Method 2: For lorem ipsum (common placeholder text), type the command below. Like RAND, use numbers for the amount of paragraphs (P) and sentences (S) you’d like to insert.


So, =LOREM(4,2) provides you with four paragraphs containing two sentences each.

Immediately upon typing the command, the text will pop into your document, ready for you to use as a placeholder in your Word template or document.

Save and reuse text, images, and more

Quick Parts and AutoText in Word.
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Anytime you can reuse something when creating a document, like the clipboard above, it’s a welcome feature.

Microsoft Word offers Quick Parts and AutoText that work similarly, allowing you to save and reuse text, images, tables, signatures, and other items. If you find yourself typing or inserting the same thing over and over, then these tools are for you.

Step 1: Select the text, image, or other element that you want to save.

Step 2: Go to the Insert tab and click the Quick Parts drop-down arrow.

  • To save it as a Quick Part, select Save Selection to Quick Part Gallery.
  • To save it as AutoText, move to AutoText and select Save Selection to AutoText Gallery.

Step 3: In the pop-up window that appears, you can give it a meaningful name, choose which Gallery to save it to, add a category, and fill in any other details as you like.

Step 4: Click OK to save your entry.

When you’re ready to use your saved selection, place your cursor in the document where you want it. Return to the Insert tab, click the Quick Parts drop-down arrow, and choose the item. It then pops into your document in the spot you specified with your cursor.

The main differences between Quick Parts and AutoText are that AutoText is part of the Quick Parts feature and they each have their own Gallery for saved items.

Whichever you decide to use, or maybe both, you’ll appreciate this awesome way to save time and reduce errors from retyping or readding the same content.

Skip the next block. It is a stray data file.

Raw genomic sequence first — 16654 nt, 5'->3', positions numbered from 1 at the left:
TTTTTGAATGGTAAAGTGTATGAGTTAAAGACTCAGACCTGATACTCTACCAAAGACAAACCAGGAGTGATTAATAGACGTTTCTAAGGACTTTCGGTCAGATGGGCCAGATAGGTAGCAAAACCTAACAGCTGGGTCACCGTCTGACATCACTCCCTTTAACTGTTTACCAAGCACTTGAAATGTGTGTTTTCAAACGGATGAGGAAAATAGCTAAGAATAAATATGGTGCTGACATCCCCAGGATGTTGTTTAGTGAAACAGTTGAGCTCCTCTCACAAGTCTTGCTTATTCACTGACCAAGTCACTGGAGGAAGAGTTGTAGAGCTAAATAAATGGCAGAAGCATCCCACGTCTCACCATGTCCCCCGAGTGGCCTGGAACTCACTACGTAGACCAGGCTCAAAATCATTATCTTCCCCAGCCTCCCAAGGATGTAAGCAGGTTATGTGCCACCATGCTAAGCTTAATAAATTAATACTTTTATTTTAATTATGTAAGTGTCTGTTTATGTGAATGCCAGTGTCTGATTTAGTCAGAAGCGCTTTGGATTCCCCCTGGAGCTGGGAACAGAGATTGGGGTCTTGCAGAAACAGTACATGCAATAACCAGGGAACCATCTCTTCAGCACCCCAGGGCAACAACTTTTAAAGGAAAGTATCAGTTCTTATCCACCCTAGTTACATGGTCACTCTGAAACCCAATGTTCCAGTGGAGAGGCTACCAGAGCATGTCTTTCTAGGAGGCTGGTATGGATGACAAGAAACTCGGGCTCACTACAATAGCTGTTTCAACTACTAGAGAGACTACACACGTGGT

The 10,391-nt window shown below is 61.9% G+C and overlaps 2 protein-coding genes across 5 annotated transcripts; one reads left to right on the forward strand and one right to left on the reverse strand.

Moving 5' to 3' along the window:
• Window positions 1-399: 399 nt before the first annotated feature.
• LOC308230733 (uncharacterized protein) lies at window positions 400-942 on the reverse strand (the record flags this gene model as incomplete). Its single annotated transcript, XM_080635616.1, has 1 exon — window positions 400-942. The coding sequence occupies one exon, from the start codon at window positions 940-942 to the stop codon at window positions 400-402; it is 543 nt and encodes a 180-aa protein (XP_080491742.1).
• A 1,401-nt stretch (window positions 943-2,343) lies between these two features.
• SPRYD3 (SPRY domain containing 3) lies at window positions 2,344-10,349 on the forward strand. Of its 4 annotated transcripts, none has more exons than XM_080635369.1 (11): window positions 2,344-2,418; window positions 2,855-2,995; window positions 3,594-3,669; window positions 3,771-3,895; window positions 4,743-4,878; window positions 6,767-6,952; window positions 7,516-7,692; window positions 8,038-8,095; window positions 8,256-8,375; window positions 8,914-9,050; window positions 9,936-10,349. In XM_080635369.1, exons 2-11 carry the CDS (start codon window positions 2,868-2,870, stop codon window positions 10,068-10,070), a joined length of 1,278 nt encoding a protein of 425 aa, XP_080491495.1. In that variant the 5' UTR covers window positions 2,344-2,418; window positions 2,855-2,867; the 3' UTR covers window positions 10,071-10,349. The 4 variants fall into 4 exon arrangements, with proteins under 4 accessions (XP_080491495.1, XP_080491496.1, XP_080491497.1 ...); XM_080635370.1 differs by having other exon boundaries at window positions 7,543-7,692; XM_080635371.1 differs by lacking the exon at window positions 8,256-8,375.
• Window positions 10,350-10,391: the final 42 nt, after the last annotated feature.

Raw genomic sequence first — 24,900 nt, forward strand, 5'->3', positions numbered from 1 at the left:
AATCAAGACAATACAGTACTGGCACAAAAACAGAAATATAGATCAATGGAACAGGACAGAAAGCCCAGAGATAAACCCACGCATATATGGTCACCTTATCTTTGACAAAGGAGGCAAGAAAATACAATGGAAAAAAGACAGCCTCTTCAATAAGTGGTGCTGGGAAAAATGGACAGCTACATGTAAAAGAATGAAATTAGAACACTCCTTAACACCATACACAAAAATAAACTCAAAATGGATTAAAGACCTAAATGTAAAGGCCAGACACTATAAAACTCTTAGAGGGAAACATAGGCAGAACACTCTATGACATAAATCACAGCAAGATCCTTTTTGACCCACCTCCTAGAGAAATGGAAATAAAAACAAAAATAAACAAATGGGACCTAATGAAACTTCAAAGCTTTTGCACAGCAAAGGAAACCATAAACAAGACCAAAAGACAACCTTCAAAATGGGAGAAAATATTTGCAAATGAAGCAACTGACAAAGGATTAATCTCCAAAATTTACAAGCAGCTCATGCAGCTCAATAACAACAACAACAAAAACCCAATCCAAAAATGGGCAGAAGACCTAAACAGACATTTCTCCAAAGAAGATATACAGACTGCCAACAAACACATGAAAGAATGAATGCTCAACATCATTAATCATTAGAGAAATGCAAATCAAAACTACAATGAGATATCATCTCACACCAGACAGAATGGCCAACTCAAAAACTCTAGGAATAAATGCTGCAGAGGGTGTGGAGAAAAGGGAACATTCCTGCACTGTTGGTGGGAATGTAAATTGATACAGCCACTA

Capture and insert screenshots

Word Screenshot tool with open windows.
Image used with permission by copyright holder

One more productivity trick for Word worth mentioning is the Screenshot tool. With it, you can quickly and almost effortlessly insert a screenshot in your document. You can choose from another open window on your desktop or insert a screenshot of something you capture manually.

To use the tool, go to the Insert tab and click the Screenshot drop-down arrow.

At the top of the box, you’ll see the other open windows. Select one to pop it into your document and then format or edit it like any other image in Word.

Alternatively, you can capture a specific portion of your screen or another window. Select Screen Clipping. You’ll see your cursor change to crosshairs. Drag to capture the portion you want and release when you finish. The clipping will automatically appear in your document as a static image.

When you need screenshots from your computer, you can eliminate the need to open a screenshot tool, capture what you need, size and save it, and then return to the document to insert it. Just use Word’s built-in Screenshot tool.

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Sandy Writtenhouse
Sandy has been writing about technology since 2012. Her work has appeared on How-To Geek, Lifewire, MakeUseOf, iDownloadBlog…